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Can We Reliably Predict Monsoons?

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In a new study published in Science Advances, researchers describe a novel way of overcoming the difficulties in predicting the South Asian summer monsoon (SASM).

It’s raining, it’s pouring

When you think of a monsoon, your primary thought may be of of rain – and you’re not entirely wrong – but a monsoon actually represents a seasonal change in the direction of the prevailing winds in a region. It is this change in direction that brings about a shift in the weather, which can either be a dry or a wet spell.

Met Office meteorologists Clare Nasir and Aidan McGivern explain what monsoons are and the reasons behind them.

However, the SASM isn’t just a weather phenomenon; over a billion people in South Asia rely on it as their principal water supply. Too little rain and this supply disappears, too much, and there can be severe flooding. Both can have a significant impact on agriculture, the economy and ecosystems. With climate change, these extremes could become all the more frequent and dramatic.

As a result, it’s vitally important for climate researchers to be able to predict SASM rainfall in the near future, which could help at-risk communities adapt to such changes. However, it’s well-recognized that projections generated from current methods can be rife with uncertainty.

Why are monsoons so difficult to predict?

The ambiguity in the way researchers currently predict monsoons stems from a number of factors, a significant one being the natural variability in the Earth’s climate.

"Internal variability refers to variations in the mean state due to natural internal processes within the climate system. It is usually regarded as 'noise' in climate projection," explained lead author Xin Huang.

In their research, Huang and colleagues looked to distinguish the main contributors to this noise, in the hopes that by identifying them, they could find a way to reduce uncertainty in SASM rainfall predictions.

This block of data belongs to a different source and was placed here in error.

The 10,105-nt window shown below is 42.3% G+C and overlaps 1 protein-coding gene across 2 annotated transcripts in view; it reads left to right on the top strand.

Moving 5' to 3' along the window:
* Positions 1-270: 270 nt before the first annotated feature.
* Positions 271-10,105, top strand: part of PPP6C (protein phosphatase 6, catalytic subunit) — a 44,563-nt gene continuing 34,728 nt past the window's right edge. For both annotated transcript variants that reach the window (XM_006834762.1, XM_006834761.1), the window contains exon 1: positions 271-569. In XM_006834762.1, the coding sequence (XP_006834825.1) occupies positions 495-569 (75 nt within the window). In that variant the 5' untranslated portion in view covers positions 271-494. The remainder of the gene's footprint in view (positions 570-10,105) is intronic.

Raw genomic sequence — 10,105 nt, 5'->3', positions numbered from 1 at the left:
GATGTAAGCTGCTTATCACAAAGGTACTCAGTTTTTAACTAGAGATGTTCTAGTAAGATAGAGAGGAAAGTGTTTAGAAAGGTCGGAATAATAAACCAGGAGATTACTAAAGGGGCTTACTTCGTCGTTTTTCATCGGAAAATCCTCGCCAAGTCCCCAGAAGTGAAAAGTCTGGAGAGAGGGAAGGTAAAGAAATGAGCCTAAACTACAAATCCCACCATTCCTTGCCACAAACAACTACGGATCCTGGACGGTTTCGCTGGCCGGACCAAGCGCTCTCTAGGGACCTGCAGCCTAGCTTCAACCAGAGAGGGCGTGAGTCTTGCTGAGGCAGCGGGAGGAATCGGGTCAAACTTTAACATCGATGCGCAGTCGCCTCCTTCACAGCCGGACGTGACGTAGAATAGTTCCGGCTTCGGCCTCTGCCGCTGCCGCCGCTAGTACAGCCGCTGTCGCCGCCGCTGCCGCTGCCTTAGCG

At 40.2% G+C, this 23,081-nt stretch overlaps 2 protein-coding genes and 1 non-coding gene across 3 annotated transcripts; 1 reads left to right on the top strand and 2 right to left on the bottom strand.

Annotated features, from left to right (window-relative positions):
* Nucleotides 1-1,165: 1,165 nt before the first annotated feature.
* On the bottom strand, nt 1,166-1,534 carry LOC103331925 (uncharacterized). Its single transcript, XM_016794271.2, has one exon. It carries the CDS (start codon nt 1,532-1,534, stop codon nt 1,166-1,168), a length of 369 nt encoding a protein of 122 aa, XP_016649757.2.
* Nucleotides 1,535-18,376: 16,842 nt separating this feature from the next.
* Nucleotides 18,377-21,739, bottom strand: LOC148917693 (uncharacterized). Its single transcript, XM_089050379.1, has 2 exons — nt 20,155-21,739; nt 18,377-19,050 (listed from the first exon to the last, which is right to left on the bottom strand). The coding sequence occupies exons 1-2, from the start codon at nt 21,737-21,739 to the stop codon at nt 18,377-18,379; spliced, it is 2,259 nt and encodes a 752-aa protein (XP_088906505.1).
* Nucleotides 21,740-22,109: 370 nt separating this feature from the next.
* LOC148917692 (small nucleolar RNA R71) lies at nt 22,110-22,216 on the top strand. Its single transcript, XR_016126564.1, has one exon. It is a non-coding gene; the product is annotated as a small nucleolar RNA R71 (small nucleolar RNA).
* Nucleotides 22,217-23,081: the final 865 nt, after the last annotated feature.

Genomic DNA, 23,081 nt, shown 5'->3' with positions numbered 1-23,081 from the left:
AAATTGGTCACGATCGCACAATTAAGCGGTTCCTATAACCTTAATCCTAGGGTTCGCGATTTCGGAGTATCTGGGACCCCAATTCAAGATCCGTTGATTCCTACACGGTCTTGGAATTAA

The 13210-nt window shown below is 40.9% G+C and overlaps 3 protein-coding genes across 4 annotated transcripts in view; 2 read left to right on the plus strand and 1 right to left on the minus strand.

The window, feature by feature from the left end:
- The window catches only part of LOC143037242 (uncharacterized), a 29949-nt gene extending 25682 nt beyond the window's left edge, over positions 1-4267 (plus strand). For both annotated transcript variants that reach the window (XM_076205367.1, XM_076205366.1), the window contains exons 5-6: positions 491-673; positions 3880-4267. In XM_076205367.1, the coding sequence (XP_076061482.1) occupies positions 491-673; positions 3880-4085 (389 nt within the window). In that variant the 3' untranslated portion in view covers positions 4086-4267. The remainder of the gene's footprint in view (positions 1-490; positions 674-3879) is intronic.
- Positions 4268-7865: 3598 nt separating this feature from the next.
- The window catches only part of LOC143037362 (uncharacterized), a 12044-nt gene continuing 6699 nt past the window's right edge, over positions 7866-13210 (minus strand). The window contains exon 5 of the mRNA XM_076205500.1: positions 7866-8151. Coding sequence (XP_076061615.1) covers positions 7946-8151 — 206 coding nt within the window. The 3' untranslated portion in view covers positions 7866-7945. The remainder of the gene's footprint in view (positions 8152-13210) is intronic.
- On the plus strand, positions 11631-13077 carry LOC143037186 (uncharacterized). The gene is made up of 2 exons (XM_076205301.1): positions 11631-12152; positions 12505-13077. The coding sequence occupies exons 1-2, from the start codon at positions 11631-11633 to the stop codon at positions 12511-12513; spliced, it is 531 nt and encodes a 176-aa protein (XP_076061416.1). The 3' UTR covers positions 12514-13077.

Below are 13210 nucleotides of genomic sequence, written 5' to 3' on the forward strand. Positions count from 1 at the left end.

Using simulations of the global climate system generated by the Max Planck Institute and Canadian Earth System Models, the researchers analyzed the similarities and differences in 150 projections of SASM rainfall in the near future (classified as the next 15 to 30 years). From this, they discovered that there was a link between the evolution of the Pacific Decadal Oscillation (PDO) or Interdecadal Pacific Oscillation (IPO) – these are weather patterns affecting the Pacific over a 20-30 year period – and differences in the magnitude of SASM rainfall trends.

To investigate this link Huang and colleagues excluded the influence of the IPO. When they did this, there was a reduction in the breadth of differences between predictions, allowing them to conclude that the IPO was one of the dominant climate patterns negatively affecting SASM rainfall projections.
A positive IPO phase transition indicates more chance of an extreme drying trend, while the flood occurs at a negative IPO phase transition. Credit: Xin Huang.

The authors suggest that in the future, by accurately predicting the evolution of the IPO, it can then be factored into the simulations projecting the SASM, in turn helping those predictions to become more reliable.

"A large part of climate change adaptation and mitigation activities is based on prognoses delivered by climate models, so a highly robust and reliable climate prediction is the base of policy decision making,” says corresponding author Professor Tianjun Zhou. “This research provides a practical way of more reliably projecting near-term SASM changes.”


Huang et al. (2020). South Asian summer monsoon projections constrained by the interdecadal Pacific oscillation. Science Advances. DOI: https://doi.org/10.1126/sciadv.aay6546